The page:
From my own experience and from all the discussions and feedback I’ve had from consultants working in the HR industry, networking is a key part of growing a consulting business, particularly in the early days. Today, I’ve turned to a business networking expert to share some networking advice for consultants, Greg Roche.
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Over to Greg . . .
You’ve had a fascinating career and mix of businesses. Can you tell us a little about yourself?
I got into HR the way most people get into it: by accident.
I started out in consulting with Andersen Consulting, which became Accenture. It was enjoyable, learning new things and moving from project to project, but wanted to stop traveling. Later came a job at a national apartment owner and manager as a project manager. This was on a team that was focused on operations improvements and we were sort of an internal consulting team. It was a great way to learn the business and I took on projects that focused on analytics and reporting.
After a few years, a friend of mine who worked in the HR department asked if I would consider moving over to HR to do some of the analytics and reporting. I said yes and the I’ve been in HR for the past 13 years now. I started in HRIS and analytics and grew into performance management, compensation, and benefits functions. I’ve done almost everything in HR, except for employee relations.
From there, I have moved around to other companies that were big, small, and everywhere in between. Some of these moves were by choice and some weren’t. I’ve been laid off and I’ve resigned, and no matter how it has gone down, I feel like I have always learned something and moved on to something better.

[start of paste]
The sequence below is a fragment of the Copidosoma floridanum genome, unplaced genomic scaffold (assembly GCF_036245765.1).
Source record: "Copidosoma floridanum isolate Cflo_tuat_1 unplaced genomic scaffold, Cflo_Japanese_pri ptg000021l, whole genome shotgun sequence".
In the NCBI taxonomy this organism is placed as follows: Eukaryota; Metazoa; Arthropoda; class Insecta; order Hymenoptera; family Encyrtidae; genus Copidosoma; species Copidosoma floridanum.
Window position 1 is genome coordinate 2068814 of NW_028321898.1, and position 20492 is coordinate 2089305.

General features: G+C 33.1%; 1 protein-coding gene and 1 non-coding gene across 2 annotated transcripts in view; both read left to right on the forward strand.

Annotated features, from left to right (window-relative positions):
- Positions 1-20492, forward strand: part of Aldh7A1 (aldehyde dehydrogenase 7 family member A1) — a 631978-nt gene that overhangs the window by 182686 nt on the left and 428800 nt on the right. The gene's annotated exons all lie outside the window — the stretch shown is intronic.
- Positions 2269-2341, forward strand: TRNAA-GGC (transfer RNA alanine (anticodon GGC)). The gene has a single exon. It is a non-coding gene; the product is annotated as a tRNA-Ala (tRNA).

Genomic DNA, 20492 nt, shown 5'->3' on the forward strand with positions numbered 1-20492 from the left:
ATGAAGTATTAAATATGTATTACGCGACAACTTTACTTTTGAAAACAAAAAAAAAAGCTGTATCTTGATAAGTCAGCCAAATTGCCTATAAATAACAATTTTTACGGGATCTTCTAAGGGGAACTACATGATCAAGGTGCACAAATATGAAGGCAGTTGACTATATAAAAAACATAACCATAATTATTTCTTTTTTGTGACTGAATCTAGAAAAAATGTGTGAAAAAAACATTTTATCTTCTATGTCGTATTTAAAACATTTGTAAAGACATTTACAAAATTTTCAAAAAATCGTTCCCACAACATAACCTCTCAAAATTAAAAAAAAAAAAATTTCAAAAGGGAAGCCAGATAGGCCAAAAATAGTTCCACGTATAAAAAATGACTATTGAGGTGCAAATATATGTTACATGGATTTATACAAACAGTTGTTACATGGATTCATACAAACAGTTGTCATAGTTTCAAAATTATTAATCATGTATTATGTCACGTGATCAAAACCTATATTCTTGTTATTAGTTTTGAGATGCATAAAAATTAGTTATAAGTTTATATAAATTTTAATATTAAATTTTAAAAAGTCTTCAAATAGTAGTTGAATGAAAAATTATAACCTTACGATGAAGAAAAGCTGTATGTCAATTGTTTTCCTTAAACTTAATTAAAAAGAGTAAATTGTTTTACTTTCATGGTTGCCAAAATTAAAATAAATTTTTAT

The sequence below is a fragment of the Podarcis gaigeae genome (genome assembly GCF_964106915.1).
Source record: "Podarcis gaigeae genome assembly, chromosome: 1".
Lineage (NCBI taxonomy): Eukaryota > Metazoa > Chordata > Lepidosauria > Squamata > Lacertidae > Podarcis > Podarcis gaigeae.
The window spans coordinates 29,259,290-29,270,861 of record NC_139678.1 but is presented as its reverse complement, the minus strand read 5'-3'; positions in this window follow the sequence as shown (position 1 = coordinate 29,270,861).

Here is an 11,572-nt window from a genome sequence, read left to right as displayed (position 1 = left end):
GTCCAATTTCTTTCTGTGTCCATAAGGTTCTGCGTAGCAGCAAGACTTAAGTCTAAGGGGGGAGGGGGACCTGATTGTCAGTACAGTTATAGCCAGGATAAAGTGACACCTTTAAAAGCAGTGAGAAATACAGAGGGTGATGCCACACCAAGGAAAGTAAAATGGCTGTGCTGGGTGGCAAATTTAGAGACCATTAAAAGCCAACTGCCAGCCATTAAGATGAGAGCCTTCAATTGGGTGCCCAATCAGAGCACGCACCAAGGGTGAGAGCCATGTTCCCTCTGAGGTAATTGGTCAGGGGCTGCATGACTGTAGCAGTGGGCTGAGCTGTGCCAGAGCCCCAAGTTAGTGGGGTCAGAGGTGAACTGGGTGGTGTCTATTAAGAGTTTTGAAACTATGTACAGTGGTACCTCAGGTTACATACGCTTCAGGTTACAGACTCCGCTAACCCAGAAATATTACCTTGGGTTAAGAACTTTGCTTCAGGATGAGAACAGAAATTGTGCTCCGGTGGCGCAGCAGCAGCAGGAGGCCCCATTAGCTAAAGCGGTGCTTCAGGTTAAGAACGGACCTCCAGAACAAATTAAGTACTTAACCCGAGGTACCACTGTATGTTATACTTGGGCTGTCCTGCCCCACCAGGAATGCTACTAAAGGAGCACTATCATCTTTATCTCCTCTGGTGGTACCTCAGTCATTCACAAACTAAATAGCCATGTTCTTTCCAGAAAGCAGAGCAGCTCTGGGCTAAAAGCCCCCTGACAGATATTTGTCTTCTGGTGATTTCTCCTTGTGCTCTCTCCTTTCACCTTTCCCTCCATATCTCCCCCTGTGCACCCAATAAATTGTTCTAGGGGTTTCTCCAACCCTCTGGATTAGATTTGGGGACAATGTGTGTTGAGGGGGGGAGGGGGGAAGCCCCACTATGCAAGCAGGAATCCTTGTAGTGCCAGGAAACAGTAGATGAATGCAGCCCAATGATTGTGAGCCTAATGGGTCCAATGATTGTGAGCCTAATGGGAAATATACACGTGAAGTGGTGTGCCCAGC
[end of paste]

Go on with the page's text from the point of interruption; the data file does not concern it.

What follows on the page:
On the side, I have run a few small businesses from rental real estate, to a food truck, to a children’s education business.
In all of my experiences, I have learned the power of building a vibrant professional network.
On the networking side – what do you do?
I have a strong belief in the power of having a vibrant professional network. Every time I have transitioned in my career, my network has been the catalyst for the next move. At the same time, I am deeply introverted and the thought of going to networking events is so unappealing to me, I don’t even force myself to go. As a result, I’ve developed an approach to networking that doesn’t require networking events, cold calls, or spammy emails.
I’ve started teaching this approach to groups of people who are introverts like me. Some of these people are looking for career changes and some are trying to build consulting businesses, but all of them hate the idea of networking events and want to find a different way to do it.
I teach them how.
- Becoming an HR consultant is hard. You go from being a leader inside a well-established business to an empty office with no phone ringing as a new consultant. What’s your advice to new consultants or people thinking of going out on their own?
A few things come to mind:
- Get started before you are ready. You may not have your product or service completely refined but start telling people about it and see how they react.
- Make sure people have the problem you are trying to solve. You may think your expertise is amazing, but if no one is willing to pay for the problem you solve, then you don’t have a business.